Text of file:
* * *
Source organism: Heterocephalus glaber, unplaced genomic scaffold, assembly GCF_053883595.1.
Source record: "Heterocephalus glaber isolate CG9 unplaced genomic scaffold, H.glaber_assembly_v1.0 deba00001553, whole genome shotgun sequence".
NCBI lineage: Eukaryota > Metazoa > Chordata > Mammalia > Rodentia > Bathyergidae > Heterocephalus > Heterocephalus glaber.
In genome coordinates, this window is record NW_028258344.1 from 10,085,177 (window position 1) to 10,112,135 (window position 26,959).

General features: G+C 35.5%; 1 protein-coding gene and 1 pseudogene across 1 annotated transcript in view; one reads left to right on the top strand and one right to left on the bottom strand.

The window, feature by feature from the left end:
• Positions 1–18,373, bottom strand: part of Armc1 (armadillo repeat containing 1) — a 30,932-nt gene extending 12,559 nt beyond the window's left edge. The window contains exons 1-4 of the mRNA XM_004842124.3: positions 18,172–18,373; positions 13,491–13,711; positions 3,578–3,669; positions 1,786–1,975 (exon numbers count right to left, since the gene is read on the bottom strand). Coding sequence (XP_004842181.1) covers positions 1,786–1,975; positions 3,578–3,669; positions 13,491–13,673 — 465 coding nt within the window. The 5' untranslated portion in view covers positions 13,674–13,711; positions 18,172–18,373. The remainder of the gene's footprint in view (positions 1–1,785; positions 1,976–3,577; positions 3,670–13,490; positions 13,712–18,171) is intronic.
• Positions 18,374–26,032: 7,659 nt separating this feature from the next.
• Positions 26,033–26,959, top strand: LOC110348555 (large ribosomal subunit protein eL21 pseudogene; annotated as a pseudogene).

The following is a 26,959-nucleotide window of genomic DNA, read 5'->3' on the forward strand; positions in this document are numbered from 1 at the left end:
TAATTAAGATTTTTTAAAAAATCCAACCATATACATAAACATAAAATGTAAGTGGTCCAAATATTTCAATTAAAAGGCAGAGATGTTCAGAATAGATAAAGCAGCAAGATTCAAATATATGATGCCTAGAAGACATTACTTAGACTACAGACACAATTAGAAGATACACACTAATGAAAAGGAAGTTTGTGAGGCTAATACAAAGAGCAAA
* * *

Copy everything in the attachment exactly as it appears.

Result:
Source organism: Heterocephalus glaber, unplaced genomic scaffold, assembly GCF_053883595.1.
Source record: "Heterocephalus glaber isolate CG9 unplaced genomic scaffold, H.glaber_assembly_v1.0 deba00001553, whole genome shotgun sequence".
NCBI lineage: Eukaryota > Metazoa > Chordata > Mammalia > Rodentia > Bathyergidae > Heterocephalus > Heterocephalus glaber.
In genome coordinates, this window is record NW_028258344.1 from 10,085,177 (window position 1) to 10,112,135 (window position 26,959).

General features: G+C 35.5%; 1 protein-coding gene and 1 pseudogene across 1 annotated transcript in view; one reads left to right on the top strand and one right to left on the bottom strand.

The window, feature by feature from the left end:
• Positions 1–18,373, bottom strand: part of Armc1 (armadillo repeat containing 1) — a 30,932-nt gene extending 12,559 nt beyond the window's left edge. The window contains exons 1-4 of the mRNA XM_004842124.3: positions 18,172–18,373; positions 13,491–13,711; positions 3,578–3,669; positions 1,786–1,975 (exon numbers count right to left, since the gene is read on the bottom strand). Coding sequence (XP_004842181.1) covers positions 1,786–1,975; positions 3,578–3,669; positions 13,491–13,673 — 465 coding nt within the window. The 5' untranslated portion in view covers positions 13,674–13,711; positions 18,172–18,373. The remainder of the gene's footprint in view (positions 1–1,785; positions 1,976–3,577; positions 3,670–13,490; positions 13,712–18,171) is intronic.
• Positions 18,374–26,032: 7,659 nt separating this feature from the next.
• Positions 26,033–26,959, top strand: LOC110348555 (large ribosomal subunit protein eL21 pseudogene; annotated as a pseudogene).

The following is a 26,959-nucleotide window of genomic DNA, read 5'->3' on the forward strand; positions in this document are numbered from 1 at the left end:
TAATTAAGATTTTTTAAAAAATCCAACCATATACATAAACATAAAATGTAAGTGGTCCAAATATTTCAATTAAAAGGCAGAGATGTTCAGAATAGATAAAGCAGCAAGATTCAAATATATGATGCCTAGAAGACATTACTTAGACTACAGACACAATTAGAAGATACACACTAATGAAAAGGAAGTTTGTGAGGCTAATACAAAGAGCAAA